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Postby Nick » Tue Aug 12, 2003 7:49 pm

Vitamins help beat cholesterol

Children and young adults who have inherited high cholesterol may reduce their risk of clogged arteries by taking vitamins C and E, researchers have reported.

The vitamins improve blood flow through the arteries and may prevent the damage that leads to atherosclerosis, commonly known as hardening of the arteries, the researchers said.

Writing in the journal Circulation, Marguerite Engler of the University of California in San Francisco said the study by researchers in the US and Austria is the first to show that vitamins can reverse the damage.

"When we gave these children moderate doses of vitamins C and E for six weeks, we saw a significant improvement in blood-vessel function, which is an important indicator of cardiovascular health," Engler said in a statement.

An estimated 50 million US children have high levels of cholesterol, and thus a high risk of heart disease and heart attack.

The American Heart Association defines this as cholesterol of 200 or higher and low-density lipoprotein - LDL or "bad" cholesterol - of 130 or higher.

Drugs including statins work very well to lower cholesterol levels in adults but they can have severe side-effects and are not usually recommended for children. :roll:

"The findings of this study suggest hope for children with abnormally high cholesterol levels that their condition can be improved through vitamin supplements," said Patricia Grady, director of the National Institute of Nursing Research, which helped fund the study.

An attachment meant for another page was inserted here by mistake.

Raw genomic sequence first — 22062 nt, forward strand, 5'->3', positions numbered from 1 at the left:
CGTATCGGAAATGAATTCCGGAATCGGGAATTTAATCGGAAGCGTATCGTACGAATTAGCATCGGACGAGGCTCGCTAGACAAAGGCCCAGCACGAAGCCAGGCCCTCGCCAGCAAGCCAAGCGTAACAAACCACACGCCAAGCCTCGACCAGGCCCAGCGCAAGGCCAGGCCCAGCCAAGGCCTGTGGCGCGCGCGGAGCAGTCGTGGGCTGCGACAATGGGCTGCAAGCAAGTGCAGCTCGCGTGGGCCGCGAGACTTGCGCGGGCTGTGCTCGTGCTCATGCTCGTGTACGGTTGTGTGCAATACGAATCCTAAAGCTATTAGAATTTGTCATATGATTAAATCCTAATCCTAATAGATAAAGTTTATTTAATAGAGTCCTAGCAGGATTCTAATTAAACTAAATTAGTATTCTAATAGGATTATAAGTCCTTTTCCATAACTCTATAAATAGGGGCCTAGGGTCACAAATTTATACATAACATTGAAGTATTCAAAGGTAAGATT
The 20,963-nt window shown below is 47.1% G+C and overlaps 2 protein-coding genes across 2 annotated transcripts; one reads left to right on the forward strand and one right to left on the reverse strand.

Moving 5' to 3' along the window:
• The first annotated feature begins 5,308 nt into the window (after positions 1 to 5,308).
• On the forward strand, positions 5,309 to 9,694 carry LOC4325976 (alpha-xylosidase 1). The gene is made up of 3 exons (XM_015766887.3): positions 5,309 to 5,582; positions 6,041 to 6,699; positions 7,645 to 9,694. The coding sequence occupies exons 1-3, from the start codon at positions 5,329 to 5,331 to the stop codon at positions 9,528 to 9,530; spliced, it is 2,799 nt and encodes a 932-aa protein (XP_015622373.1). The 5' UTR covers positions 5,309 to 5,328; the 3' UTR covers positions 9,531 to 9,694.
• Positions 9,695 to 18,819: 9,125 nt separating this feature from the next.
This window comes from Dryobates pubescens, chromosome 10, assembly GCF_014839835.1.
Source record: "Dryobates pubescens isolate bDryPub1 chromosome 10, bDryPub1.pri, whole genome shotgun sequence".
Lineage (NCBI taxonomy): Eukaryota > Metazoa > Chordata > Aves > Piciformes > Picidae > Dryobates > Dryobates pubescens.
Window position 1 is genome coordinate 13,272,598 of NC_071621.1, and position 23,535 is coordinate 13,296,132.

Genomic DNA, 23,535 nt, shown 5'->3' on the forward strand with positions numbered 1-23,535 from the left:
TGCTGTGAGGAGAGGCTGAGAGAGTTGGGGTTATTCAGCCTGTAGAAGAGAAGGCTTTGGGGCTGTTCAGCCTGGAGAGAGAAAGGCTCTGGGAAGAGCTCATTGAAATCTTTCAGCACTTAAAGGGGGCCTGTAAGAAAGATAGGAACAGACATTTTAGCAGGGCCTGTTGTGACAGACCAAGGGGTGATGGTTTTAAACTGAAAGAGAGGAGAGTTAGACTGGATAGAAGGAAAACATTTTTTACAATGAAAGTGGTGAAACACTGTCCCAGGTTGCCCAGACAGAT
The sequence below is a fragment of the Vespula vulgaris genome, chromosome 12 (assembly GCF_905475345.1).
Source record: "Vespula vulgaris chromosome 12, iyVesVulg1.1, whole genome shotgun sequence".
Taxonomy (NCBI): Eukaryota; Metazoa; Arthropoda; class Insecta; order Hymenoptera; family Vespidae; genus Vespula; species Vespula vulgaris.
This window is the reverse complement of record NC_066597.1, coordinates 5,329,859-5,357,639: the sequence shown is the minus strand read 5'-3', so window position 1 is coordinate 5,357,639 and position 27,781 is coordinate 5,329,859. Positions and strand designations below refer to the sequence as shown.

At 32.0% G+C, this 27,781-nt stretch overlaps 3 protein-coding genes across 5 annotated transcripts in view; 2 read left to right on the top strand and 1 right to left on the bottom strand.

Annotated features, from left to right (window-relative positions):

Diets rich in fruits and vegetables and low in fat, especially animal fat, have also been shown to lower cholesterol and the risk of heart disease but most Americans do not eat this kind of diet.

"Our dilemma was that these kids are supposed to be getting servings of fruits and vegetables a day but they aren't," Engler said in a telephone interview.

"We thought, 'let's still keep up the diet counselling but also let's try the vitamin supplements'."

Engler's team studied 15 children and young adults age 9 to 20, who had average cholesterol levels of 242 with LDL of 187 on average.

Half the children got daily does of 500 milligrams of vitamin C and 400 international units of vitamin E for six weeks. The other half got placebos.

Then the groups were switched.

Better diet alone reduced LDL by about 8 per cent, but the vitamins, as expected, did not affect cholesterol levels.

The researchers measured how well the arteries were working by examining flow-mediated dilation of the brachial artery.

They were looking for signs of endothelial dysfunction, which can cause blood vessels to stiffen, meaning they do not stretch to accommodate increased blood flow. It is one of the earliest signs of atherosclerosis.

The endothelium is the inner lining of the blood vessels. It releases nitric oxide, which causes the blood vessels to open.

The vitamins may restore this process in damaged arteries by reacting with charged particles known as free radicals that damage cells.

Flow-mediated dilation of the brachial artery was around 6 at the start and for those patients given placebo or diet alone, but it was 9.5 after the children got the vitamins.

"Normal FMD of the brachial artery in children is reportedly between 8 per cent and 12 per cent," the researchers wrote.

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Postby Nick » Wed Nov 05, 2003 1:17 pm

Type of cholesterol is like 'Drano for arteries,' might reverse heart disease

ROB STEIN; The Washington Post

A synthetic form of "good cholesterol" has been shown to quickly shrink blockages clogging coronary arteries, offering for the first time the possibility of a drug that could rapidly reverse heart disease, researchers reported Tuesday.

"The concept is sort of liquid Drano for the coronary arteries," said Dr. Steven Nissen, a Cleveland Clinic cardiologist who led the study.